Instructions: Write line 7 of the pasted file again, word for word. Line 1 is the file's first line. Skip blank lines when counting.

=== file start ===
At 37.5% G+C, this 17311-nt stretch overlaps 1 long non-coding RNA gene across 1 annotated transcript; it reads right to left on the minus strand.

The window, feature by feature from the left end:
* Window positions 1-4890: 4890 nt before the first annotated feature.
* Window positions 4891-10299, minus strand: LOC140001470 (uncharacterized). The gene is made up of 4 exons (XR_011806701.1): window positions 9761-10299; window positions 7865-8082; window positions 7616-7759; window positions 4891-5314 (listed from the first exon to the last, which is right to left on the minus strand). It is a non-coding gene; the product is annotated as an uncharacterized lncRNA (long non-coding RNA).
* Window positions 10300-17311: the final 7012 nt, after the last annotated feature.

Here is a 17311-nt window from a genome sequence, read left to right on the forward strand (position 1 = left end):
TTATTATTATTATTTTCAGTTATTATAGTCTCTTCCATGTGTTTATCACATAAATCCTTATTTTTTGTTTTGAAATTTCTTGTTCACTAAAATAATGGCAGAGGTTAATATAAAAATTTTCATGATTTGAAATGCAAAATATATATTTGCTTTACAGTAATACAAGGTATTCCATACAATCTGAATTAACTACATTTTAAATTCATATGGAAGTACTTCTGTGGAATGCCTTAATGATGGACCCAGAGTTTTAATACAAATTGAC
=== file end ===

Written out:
TTATTATTATTATTTTCAGTTATTATAGTCTCTTCCATGTGTTTATCACATAAATCCTTATTTTTTGTTTTGAAATTTCTTGTTCACTAAAATAATGGCAGAGGTTAATATAAAAATTTTCATGATTTGAAATGCAAAATATATATTTGCTTTACAGTAATACAAGGTATTCCATACAATCTGAATTAACTACATTTTAAATTCATATGGAAGTACTTCTGTGGAATGCCTTAATGATGGACCCAGAGTTTTAATACAAATTGAC